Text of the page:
Ash Barty has started 2020 off with a bang, being awarded Young Australian of the Year. The 23-year-old from Ipswich was honoured with the achievement as part of the Awards ceremony.
Chair of the National Australia Day Council, Danielle Roche, said as part of the official announcement that Barty was doing her nation proud through her achievements.
“Ash Barty is the world’s number one tennis player, a champion athlete and an extraordinary young woman doing our nation proud,” Roche said.
“Her achievements are inspiring young Australians to follow their dreams.”
Unable to accept the award in person, due to her attendance at the Australian Open, Barty was presented the award by 2002 Australian of the Year and former Tennis champion, Pat Rafter, in an interview room at Melbourne Park.
Barty gave credit to her parents in the acceptance of the award, saying her values have been entrenched through their guidance.
“All of my values that I’ve lived by and try to live by every single day, regardless of whether it’s in sport … all come from Mum and Dad,” Barty said.
“It’s about being humble and respectful, and giving it a crack – trying to be the best you can be, and that’s all you can ask of yourself.”
Barty had a standout year in 2019, becoming the world number one seed after defeating Czech rival Marketa Vondrousova in the French Open. That particular win also made Barty the first Australian to win at the Roland Garros since Margaret Court’s win in 1973.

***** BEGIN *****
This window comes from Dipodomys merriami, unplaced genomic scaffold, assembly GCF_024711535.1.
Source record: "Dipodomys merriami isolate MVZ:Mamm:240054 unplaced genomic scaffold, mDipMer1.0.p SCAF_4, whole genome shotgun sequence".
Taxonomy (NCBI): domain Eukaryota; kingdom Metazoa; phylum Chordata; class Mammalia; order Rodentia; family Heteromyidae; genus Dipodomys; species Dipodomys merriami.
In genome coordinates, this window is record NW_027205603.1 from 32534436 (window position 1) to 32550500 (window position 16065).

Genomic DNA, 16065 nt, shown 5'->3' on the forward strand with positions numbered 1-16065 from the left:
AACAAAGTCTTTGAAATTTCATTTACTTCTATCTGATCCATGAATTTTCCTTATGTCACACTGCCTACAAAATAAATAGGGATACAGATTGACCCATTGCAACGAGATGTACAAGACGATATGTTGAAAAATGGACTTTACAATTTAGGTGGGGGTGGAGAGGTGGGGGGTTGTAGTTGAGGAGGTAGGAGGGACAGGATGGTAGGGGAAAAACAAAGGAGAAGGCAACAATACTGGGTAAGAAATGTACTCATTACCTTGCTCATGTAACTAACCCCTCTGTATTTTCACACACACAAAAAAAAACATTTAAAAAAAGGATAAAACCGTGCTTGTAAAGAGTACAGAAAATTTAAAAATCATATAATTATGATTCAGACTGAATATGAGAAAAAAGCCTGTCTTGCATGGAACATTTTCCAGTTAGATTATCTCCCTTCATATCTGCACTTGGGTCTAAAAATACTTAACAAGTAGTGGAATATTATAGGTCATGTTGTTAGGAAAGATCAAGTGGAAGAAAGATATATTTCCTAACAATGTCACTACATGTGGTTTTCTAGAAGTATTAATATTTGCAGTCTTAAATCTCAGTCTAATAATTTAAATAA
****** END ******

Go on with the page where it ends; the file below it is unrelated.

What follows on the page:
Barty also took out the Don Award as part of the awards for the Australian Sports Hall of Fame, an award given to the individual or team who most inspires a nation.
The tennis star gave away the game in 2014 to try her hand at cricket, which had been a previous passion of the 23-year-old. Barty entered the Big Bash League and played one season for the Brisbane Heat before returning to tennis.
Barty also donated over $30,000 to a wildlife foundation at the height of the bushfires that raged through New South Wales, Victoria and parts of Queensland through December and January.
Even in defeat Barty is still humble. After losing her Australian Open singles match this week, Barty attended her post-match press conference holding her niece, Olivia, and despite the defeat was still taking her rocket to the top into perspective.
“I mean, perspective is a beautiful thing. Life is a beautiful thing. [Olivia] brought a smile to my face as soon as I came off court. I got to give her a hug. It’s all good. It’s all good,” Barty said.
By Caris Duncan